Contracts, contracts, contracts. The relationships between the self and the country, between the self and corporate entities, have reduced to that of a literal social contract.

I am glad that I still have my loving family in this increasingly corporate, individualistic and self-reliant world. Once my freshman year starts, I’ll have to find new friends again, and will only be able to meet Sherry, Gin and Grenardine in our little virtual conferences on TouchTime. On TouchTime, we can see each other, talk to each other, and even virtually touch each other (through pulse sensations), but it’s just different from being there for each other. I’ll miss them, for sure.

We’ve also signed up for a SecureFriend Cloud, where we can share data, pictures and experiences securely between us. This will be my second paid online cloud services account, the first being my family’s SecureFamily Cloud. All of us still have Facebook accounts, but nobody in the right frame of mind publishes on Facebook information that is too personal anymore. It is just too risky and our government will not regulate online media; we have to be personally responsible for our own actions. Besides, we all know that our potential employers in the future now have legal access to our education history, employment history, references from our mentors, as well as our personal life stream published on social media tools like Facebook. The Secure suite of tools such as SecureFriend and SecureFamily are one of the few paid services these days that guarantee privacy (for how long, nobody knows), and these come at a hefty price.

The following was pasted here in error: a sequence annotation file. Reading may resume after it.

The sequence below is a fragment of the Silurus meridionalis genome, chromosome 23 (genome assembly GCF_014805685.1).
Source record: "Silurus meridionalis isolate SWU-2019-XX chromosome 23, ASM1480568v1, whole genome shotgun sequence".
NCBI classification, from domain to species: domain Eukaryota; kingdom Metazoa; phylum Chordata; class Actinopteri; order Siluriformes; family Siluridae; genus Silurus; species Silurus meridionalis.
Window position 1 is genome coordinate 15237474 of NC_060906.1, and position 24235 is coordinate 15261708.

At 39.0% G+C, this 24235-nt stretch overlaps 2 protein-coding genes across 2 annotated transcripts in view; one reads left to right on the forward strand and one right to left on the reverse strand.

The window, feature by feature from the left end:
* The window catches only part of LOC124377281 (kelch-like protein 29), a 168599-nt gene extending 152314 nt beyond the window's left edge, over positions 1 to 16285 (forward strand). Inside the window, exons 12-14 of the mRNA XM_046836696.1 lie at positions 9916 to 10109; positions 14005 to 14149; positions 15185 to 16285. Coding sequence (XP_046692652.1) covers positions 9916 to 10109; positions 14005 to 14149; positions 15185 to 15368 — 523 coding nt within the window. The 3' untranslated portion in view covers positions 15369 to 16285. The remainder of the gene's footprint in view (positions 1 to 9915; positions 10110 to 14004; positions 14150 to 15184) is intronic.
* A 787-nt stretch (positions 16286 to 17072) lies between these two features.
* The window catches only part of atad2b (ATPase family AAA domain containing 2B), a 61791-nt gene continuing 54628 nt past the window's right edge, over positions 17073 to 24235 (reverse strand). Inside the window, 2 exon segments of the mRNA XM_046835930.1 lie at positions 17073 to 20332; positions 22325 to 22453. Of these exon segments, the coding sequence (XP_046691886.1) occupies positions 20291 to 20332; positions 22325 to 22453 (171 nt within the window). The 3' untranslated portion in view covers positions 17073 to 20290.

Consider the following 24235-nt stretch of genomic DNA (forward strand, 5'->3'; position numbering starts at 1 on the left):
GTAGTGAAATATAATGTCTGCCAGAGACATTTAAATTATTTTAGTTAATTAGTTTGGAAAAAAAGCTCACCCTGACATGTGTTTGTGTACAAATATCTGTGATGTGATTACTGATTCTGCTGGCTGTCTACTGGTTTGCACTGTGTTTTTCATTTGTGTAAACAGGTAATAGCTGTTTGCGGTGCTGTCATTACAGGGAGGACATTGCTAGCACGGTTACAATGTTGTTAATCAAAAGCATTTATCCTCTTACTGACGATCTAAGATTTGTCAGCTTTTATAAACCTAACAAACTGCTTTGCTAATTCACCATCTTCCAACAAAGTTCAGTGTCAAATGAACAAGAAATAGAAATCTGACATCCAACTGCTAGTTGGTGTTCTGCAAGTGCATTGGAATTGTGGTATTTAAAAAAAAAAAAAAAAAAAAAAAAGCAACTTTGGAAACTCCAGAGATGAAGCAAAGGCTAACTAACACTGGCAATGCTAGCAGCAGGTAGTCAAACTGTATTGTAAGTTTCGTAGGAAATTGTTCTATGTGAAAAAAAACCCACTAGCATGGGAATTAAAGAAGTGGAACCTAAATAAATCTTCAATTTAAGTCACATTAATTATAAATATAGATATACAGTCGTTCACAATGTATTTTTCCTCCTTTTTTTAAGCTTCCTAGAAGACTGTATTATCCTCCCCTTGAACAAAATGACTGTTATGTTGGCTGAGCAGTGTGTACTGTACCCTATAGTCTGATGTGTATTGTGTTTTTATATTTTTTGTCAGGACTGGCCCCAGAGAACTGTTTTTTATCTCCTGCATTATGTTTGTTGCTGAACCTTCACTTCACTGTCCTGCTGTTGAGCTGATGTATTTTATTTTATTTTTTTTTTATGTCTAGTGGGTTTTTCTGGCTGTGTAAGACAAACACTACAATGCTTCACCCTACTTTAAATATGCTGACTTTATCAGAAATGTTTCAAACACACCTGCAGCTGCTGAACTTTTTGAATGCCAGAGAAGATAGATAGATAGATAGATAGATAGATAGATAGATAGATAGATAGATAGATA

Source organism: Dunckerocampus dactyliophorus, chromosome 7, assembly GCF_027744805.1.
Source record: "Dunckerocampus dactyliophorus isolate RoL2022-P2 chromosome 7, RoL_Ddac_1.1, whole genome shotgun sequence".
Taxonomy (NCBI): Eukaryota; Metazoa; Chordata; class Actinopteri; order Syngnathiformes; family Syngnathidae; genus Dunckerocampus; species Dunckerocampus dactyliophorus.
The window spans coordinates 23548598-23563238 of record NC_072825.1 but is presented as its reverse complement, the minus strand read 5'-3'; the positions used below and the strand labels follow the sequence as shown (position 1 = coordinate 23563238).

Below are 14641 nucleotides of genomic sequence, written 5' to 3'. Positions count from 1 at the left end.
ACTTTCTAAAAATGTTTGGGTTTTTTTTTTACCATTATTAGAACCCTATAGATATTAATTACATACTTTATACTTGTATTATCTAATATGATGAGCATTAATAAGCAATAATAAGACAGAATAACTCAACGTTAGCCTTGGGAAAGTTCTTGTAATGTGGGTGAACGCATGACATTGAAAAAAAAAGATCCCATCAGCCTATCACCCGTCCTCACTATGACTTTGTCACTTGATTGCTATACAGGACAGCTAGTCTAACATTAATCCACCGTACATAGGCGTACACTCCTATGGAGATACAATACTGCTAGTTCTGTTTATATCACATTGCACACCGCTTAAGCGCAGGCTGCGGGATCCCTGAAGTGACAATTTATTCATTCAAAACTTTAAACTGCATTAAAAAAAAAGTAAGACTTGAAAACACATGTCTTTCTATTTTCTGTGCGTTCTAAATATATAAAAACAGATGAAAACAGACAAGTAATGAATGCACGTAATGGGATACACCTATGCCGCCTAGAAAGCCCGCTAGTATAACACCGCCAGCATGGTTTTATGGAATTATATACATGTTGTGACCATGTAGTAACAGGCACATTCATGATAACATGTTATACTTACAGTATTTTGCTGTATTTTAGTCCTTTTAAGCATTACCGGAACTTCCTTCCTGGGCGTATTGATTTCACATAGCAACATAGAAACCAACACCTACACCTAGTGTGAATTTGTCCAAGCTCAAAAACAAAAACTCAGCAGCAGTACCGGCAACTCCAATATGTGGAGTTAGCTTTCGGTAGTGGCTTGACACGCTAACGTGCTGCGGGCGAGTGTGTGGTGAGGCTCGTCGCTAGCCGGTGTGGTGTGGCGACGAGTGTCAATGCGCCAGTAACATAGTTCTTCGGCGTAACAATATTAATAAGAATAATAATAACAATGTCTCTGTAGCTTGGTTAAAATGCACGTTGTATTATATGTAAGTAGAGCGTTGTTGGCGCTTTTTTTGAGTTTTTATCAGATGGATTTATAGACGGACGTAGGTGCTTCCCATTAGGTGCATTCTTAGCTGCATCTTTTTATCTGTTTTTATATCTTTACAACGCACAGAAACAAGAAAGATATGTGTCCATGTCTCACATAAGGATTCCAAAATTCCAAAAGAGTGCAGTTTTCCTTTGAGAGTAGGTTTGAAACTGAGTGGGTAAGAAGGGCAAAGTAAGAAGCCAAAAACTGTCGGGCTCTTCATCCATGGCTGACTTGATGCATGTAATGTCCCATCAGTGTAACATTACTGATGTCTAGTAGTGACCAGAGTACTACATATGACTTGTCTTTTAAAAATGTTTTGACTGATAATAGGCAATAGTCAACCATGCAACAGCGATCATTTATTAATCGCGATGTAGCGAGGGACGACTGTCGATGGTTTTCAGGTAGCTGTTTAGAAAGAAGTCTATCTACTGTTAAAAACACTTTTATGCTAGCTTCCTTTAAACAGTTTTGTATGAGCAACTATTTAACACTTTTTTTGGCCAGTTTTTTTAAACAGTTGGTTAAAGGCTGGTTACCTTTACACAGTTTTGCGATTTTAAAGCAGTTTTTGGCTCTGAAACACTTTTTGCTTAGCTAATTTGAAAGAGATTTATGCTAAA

This is also one of the reasons why I’m determined to be self-employed in the future. In a world so concerned with self-interests, I’m no longer assured that any future employer will take care of me in the long run. Being my own boss will allow me to plan my own time, be in charge of my own work choices, have my own working hours, and build my own portfolio. I do not need to be tied down to contracts like my Dad is, and I can be self-reliant and decide my own retirement years. The only contract that I will need to sign is my promise to myself that hard work on my own can bring success. It is no surprise that in a recent survey done by a private company, 77% of Singaporeans aspire to be self-employed.

I am increasingly convinced that in my world, one can only trust oneself and one's family. I am the master of my fate. I am responsible for myself, and no one else is. And perhaps, I'm not responsible for anyone else either.